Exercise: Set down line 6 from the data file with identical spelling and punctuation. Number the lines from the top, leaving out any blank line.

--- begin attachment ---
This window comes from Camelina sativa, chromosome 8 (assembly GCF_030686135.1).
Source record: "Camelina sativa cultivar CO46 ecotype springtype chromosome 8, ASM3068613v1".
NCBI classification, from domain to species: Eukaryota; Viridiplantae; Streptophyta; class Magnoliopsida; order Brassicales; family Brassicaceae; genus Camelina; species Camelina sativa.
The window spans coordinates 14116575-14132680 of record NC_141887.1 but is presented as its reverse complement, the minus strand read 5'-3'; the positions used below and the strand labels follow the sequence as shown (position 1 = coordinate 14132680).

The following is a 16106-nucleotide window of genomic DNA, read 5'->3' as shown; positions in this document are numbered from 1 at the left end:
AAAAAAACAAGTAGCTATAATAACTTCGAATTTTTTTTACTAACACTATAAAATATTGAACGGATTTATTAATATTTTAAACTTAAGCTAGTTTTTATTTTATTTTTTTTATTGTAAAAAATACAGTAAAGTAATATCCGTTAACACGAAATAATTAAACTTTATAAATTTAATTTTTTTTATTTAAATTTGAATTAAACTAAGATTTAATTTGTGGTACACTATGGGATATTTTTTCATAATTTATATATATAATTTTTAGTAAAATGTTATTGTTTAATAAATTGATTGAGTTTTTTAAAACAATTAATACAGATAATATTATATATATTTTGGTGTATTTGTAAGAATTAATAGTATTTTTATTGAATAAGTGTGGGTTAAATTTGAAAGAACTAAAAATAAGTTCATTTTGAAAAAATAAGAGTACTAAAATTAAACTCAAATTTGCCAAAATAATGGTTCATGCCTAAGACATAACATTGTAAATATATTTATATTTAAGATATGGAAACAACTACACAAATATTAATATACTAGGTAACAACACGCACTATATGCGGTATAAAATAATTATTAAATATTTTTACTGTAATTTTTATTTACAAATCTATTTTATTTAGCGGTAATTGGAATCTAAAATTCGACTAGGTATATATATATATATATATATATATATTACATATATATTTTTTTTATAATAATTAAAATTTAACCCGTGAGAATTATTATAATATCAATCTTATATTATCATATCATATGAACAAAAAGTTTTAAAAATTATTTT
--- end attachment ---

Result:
AAAAAAACAAGTAGCTATAATAACTTCGAATTTTTTTTACTAACACTATAAAATATTGAACGGATTTATTAATATTTTAAACTTAAGCTAGTTTTTATTTTATTTTTTTTATTGTAAAAAATACAGTAAAGTAATATCCGTTAACACGAAATAATTAAACTTTATAAATTTAATTTTTTTTATTTAAATTTGAATTAAACTAAGATTTAATTTGTGGTACACTATGGGATATTTTTTCATAATTTATATATATAATTTTTAGTAAAATGTTATTGTTTAATAAATTGATTGAGTTTTTTAAAACAATTAATACAGATAATATTATATATATTTTGGTGTATTTGTAAGAATTAATAGTATTTTTATTGAATAAGTGTGGGTTAAATTTGAAAGAACTAAAAATAAGTTCATTTTGAAAAAATAAGAGTACTAAAATTAAACTCAAATTTGCCAAAATAATGGTTCATGCCTAAGACATAACATTGTAAATATATTTATATTTAAGATATGGAAACAACTACACAAATATTAATATACTAGGTAACAACACGCACTATATGCGGTATAAAATAATTATTAAATATTTTTACTGTAATTTTTATTTACAAATCTATTTTATTTAGCGGTAATTGGAATCTAAAATTCGACTAGGTATATATATATATATATATATATATATTACATATATATTTTTTTTATAATAATTAAAATTTAACCCGTGAGAATTATTATAATATCAATCTTATATTATCATATCATATGAACAAAAAGTTTTAAAAATTATTTT